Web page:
Pride Month Classics Series #5: “Howl”

Following the trend of docu-dramas based on real life events, 2010’s James Franco-starring “Howl” is a visual-heavy take on famed gay Beat poet Allen Ginsberg’s classic of the same name. Aside from its hallucinogenic-inspired animations and illustrations, the beauty of “Howl” shines through its intimate detailing of its characters in their most private moments.

Franco plays a young Ginsberg in the 1940s/50s in the beginning of his writing career and subsequent legal issues surrounding the publication of “Howl.” Ginsberg was a leader for the underground writers of the San Francisco Renaissance, releasing poetry regarding taboo subjects never before discussed in mainstream media like homosexuality and drug usage. Alongside William S. Burroughs and Jack Kerouac, the Beat poet movement made a dent in public consciousness through their raw energy and high spirits.

The basis of the film starts with Ginsberg’s 3000-word epic “Howl,” a poem published in 1956 by independent book store City Lights Books for their Pocket Poets series. Ginsberg had met the owner of City Lights Books, Lawrence Ferlinghetti, in 1955 at a live performance of “Howl” and Ferlinghetti was so blown away by the piece that he offered to publish it.

“Howl” is a long, rambling poem that depicted the nightmarish, twisted love story of young gay artists in the squalor of city life. The blunt, sexual references and romantic lines of the poem painted a portrait of a starving artist, looking to make his big dreams come true. The poem begins with the line, “I saw the best minds of my generation destroyed by madness, starving hysterical naked, dragging themselves through the streets at dawn.”

Keep in mind this was the fifties, the same decade marked by housewives, hoop skirts, and Marilyn Monroe. Nobody dared to speak about sex in a public setting, let alone gay sex like Ginsberg was alluding to. His poem collection contained many sexual references and homoerotic themes, as well as rampant hallucinogenic drug use. Sure enough, the police soon caught wind of the raucously daring book and seized 500 copies of it and arrested publisher Ferlinghetti and bookstore owner Shig Murao for distributing obscene materials.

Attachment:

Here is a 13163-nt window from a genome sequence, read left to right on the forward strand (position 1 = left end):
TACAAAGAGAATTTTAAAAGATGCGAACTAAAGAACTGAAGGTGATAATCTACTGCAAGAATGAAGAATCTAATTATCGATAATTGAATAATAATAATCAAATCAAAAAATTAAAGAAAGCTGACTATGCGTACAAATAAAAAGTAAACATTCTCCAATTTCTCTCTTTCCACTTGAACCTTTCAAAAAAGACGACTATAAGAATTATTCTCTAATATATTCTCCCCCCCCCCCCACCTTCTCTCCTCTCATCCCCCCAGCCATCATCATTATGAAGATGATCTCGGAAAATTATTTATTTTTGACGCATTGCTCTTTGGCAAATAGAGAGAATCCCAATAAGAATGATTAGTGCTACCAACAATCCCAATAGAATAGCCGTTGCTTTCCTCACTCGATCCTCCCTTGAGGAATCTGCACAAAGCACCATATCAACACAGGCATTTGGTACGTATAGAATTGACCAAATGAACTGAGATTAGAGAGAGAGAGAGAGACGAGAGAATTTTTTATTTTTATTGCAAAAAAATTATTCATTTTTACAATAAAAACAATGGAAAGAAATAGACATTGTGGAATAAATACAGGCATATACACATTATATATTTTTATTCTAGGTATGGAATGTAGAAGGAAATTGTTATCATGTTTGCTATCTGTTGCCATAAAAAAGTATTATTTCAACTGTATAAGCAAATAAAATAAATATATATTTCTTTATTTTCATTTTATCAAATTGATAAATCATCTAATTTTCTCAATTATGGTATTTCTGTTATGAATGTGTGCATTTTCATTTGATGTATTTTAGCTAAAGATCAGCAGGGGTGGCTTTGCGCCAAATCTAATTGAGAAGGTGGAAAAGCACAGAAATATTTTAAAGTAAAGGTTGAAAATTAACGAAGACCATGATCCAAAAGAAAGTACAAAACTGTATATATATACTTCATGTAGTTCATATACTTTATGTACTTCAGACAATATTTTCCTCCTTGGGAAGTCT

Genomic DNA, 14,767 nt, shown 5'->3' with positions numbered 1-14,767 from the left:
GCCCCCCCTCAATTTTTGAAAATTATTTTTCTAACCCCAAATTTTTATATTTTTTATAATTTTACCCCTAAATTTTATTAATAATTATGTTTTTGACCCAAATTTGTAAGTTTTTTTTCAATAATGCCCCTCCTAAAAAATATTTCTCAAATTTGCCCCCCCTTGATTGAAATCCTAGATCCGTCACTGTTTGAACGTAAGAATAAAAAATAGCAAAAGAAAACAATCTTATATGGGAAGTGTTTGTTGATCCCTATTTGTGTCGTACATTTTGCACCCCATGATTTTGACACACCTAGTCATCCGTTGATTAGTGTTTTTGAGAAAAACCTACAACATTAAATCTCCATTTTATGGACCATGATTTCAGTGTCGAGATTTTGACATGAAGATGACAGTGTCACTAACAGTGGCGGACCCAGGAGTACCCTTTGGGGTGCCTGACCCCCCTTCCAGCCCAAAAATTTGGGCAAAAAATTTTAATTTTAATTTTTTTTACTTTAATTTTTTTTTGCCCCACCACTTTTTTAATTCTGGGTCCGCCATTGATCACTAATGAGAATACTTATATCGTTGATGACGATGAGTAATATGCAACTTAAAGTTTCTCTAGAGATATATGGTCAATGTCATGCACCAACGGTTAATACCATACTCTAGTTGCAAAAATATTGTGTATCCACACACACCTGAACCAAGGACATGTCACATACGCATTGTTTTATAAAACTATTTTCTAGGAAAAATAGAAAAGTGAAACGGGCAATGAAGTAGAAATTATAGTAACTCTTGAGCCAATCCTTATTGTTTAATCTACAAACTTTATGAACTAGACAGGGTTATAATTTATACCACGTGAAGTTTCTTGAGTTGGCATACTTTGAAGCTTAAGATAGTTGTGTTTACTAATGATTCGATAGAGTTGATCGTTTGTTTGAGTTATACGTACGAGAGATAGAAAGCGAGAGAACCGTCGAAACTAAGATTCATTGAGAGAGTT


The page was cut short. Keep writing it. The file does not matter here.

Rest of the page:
Murao was released, but Ferlinghetti was threatened with a $500 fine (almost $4500 in today’s currency) and six months of jail time if found guilty. The prosecution believed Ginsberg’s “Howl” would pollute the minds of the youth with its “sexual overtones and filthy depictions of society and homosexuality.”

Ultimately, Ferlinghetti was found not guilty of the aforementioned acts. His 1957 case, “The People of the State of California v. Lawrence Ferlinghetti” made national headlines and went on to become a landmark case for the freedom of the First Amendment as well as artistic expression of queer sexuality.

Residing Judge Horn remarked, “Evil to him who evil thinks,” in regard to the questioning of source material “Howl” as to being an obscene threat to society.

The modern “Howl” film finds Ginsberg (Franco) in the eye of the storm, faced with this heavy legal battle surrounding his own poetry pieces. Shot in two weeks on location in New York City, the film blends experimental elements of vivid animation with live action, conventional movie technique. We see Ginsberg writing “Howl and Other Poems” for the Pocket Poet series and witness him fight for his rights in the court room through Franco’s spot-on on-screen depiction of him.

It’s crucial for us during pride month to remember such a bold pioneer like Allen Ginsberg to create such an honest, courageous body of work that was so ruthlessly picked apart by the media and legal system. It was queer heroes like Ginsberg that gave us the right to create and write in blatant terms about our own experiences under the microscope of queer culture. Without “Howl” and without Franco’s modern retelling of the story, parts of our own gay history would be lost forever, and the future generations would never be able to understand the struggles our forefathers had to endure to guarantee our freedom of expression. Without champions like Ginsberg, our art would be censored by the law and never live to tell to see the light of day in popular culture.

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